There was a crash as she fell, and I looked up from my spot on the ground. There sat Bella in the middle of our basketball court, arms and legs tangled all around her brother’s “big scooter”.
“Are you okay?” I called to her, poised to run to her aid if she needed me. She said nothing as she investigated her knee closely, then she jumped up and limped toward me unsure of whether to be alarmed or not. As she approached me, I asked, “Did you scrape your knee?”
She showed me the spot on her shin where she had been scraped, but no blood was coming through. Her forehead puckered in concern, distress marred her features, but she still did not speak.
I eased her down on the blanket with me, brushed away sweaty red curls, and kissed her cheek inhaling the coconut scent of sunscreen. “Are you okay?” I asked again, and she nodded, still without words.
Her glow worm had been keeping me company while I wrote, and she picked it up and hugged it, leaning into me as I held her and kissed her forehead. She sighed, bracing against me to get up, determination erasing any distress on her face. I grabbed her hand and whispered, “Psssst.”
She turned to me, puzzled.
“You’re awesome.” I said.
I cannot begin to describe how her face lit up. She grinned from ear to ear and took off running, grabbing the scooter and racing away, red ponytail flying behind her. All she needed were those two little words. She knew I believed in her and it changed her whole demeanor.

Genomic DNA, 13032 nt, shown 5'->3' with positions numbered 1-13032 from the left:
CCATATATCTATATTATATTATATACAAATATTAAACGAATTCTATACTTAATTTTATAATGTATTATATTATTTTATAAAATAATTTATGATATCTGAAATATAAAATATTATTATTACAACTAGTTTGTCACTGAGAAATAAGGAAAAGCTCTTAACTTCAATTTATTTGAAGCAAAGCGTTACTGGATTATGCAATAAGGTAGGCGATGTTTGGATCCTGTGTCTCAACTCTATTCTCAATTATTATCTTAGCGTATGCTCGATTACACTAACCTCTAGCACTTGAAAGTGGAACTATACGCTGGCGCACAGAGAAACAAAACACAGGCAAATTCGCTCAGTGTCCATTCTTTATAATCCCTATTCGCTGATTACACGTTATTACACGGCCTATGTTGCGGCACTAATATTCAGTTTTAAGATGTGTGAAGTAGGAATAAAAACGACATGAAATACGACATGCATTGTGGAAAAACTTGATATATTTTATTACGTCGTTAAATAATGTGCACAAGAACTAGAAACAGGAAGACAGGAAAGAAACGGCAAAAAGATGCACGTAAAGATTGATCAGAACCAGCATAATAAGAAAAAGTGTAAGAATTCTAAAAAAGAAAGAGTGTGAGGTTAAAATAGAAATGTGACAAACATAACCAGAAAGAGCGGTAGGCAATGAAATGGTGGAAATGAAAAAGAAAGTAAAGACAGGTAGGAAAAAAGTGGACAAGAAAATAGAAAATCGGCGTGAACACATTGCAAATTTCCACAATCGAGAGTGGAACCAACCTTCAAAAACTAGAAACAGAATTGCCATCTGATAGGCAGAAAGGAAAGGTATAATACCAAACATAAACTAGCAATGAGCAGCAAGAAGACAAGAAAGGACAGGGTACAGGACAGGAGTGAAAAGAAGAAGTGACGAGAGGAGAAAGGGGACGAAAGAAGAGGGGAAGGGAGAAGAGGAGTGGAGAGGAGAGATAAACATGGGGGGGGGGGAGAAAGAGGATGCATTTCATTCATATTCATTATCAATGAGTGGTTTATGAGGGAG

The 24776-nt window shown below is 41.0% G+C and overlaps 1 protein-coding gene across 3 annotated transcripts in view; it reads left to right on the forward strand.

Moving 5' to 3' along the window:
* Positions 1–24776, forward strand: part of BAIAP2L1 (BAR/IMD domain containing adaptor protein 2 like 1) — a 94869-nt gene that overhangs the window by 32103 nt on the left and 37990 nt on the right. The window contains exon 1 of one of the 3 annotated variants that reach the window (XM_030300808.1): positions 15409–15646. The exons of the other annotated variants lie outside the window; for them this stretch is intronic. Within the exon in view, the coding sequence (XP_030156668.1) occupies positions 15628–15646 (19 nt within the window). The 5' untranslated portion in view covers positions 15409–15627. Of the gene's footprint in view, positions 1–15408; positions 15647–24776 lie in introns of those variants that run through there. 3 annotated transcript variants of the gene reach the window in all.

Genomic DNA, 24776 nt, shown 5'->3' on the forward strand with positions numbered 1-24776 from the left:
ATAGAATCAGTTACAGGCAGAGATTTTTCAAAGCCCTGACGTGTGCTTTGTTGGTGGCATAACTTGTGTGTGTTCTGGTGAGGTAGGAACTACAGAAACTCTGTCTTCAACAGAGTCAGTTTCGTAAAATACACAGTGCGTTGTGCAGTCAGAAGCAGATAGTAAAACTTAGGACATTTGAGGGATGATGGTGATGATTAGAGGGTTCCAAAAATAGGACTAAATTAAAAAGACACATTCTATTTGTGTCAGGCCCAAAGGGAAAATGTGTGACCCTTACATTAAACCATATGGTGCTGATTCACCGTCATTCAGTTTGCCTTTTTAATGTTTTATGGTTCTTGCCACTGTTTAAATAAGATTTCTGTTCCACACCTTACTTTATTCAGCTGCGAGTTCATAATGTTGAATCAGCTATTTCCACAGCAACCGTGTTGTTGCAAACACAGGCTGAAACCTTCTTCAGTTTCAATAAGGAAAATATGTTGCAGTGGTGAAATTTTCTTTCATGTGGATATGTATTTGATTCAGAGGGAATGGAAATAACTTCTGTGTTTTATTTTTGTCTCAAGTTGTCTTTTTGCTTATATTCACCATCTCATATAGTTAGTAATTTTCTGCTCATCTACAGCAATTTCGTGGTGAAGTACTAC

And it made me wonder…
How many times have I missed the opportunity to just say a couple words to encourage another? Do I live with my eyes wide open for opportunities to say a few words?
Do I consider the little scrapes in other’s lives as meaningless? Or do I pause with them whether their wounds are bloody or not to say a word or two?
This little encounter with my sweet Bella girl left me convicted and reminded. Too often I make it about me… will I minister the “right way”? And then I end up not saying anything at all.
I’ve learned from my own bitter experience… It doesn’t have to be a lot. It doesn’t have to be saying the “perfect thing”. Speaking the Word isn’t platitudes, it’s truth. Loving others doesn’t have to be some huge act. I am not the Savior of the world, but I have the Spirit of the Savior of the world in me. Will I listen to his nudging?
“I believe in you.”
“I see Him in you.”
It can be just a few words.
But they are words that give life and grace and truth.
And that is enough.
“A word fitly spoken is like apples of gold in settings of silver.” (Proverbs 25:11)